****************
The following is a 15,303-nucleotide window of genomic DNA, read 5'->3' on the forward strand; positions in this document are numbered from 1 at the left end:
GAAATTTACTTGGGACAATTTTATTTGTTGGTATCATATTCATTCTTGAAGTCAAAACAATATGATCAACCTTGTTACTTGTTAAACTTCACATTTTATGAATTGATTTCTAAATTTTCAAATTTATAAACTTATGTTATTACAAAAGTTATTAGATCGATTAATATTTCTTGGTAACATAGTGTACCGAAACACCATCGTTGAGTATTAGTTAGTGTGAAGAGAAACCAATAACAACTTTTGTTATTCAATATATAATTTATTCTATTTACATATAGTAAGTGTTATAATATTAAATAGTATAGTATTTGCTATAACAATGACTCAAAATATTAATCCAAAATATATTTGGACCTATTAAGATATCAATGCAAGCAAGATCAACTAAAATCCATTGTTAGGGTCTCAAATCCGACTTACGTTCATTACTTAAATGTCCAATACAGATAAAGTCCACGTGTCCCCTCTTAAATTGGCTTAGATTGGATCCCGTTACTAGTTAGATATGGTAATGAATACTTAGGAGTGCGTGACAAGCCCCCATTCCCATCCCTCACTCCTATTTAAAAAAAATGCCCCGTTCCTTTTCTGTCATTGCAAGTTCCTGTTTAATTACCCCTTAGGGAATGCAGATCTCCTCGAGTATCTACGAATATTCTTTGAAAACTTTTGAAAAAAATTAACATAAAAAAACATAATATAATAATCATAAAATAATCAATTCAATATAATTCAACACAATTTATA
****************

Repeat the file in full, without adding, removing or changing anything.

The following is a 15,303-nucleotide window of genomic DNA, read 5'->3' on the forward strand; positions in this document are numbered from 1 at the left end:
GAAATTTACTTGGGACAATTTTATTTGTTGGTATCATATTCATTCTTGAAGTCAAAACAATATGATCAACCTTGTTACTTGTTAAACTTCACATTTTATGAATTGATTTCTAAATTTTCAAATTTATAAACTTATGTTATTACAAAAGTTATTAGATCGATTAATATTTCTTGGTAACATAGTGTACCGAAACACCATCGTTGAGTATTAGTTAGTGTGAAGAGAAACCAATAACAACTTTTGTTATTCAATATATAATTTATTCTATTTACATATAGTAAGTGTTATAATATTAAATAGTATAGTATTTGCTATAACAATGACTCAAAATATTAATCCAAAATATATTTGGACCTATTAAGATATCAATGCAAGCAAGATCAACTAAAATCCATTGTTAGGGTCTCAAATCCGACTTACGTTCATTACTTAAATGTCCAATACAGATAAAGTCCACGTGTCCCCTCTTAAATTGGCTTAGATTGGATCCCGTTACTAGTTAGATATGGTAATGAATACTTAGGAGTGCGTGACAAGCCCCCATTCCCATCCCTCACTCCTATTTAAAAAAAATGCCCCGTTCCTTTTCTGTCATTGCAAGTTCCTGTTTAATTACCCCTTAGGGAATGCAGATCTCCTCGAGTATCTACGAATATTCTTTGAAAACTTTTGAAAAAAATTAACATAAAAAAACATAATATAATAATCATAAAATAATCAATTCAATATAATTCAACACAATTTATA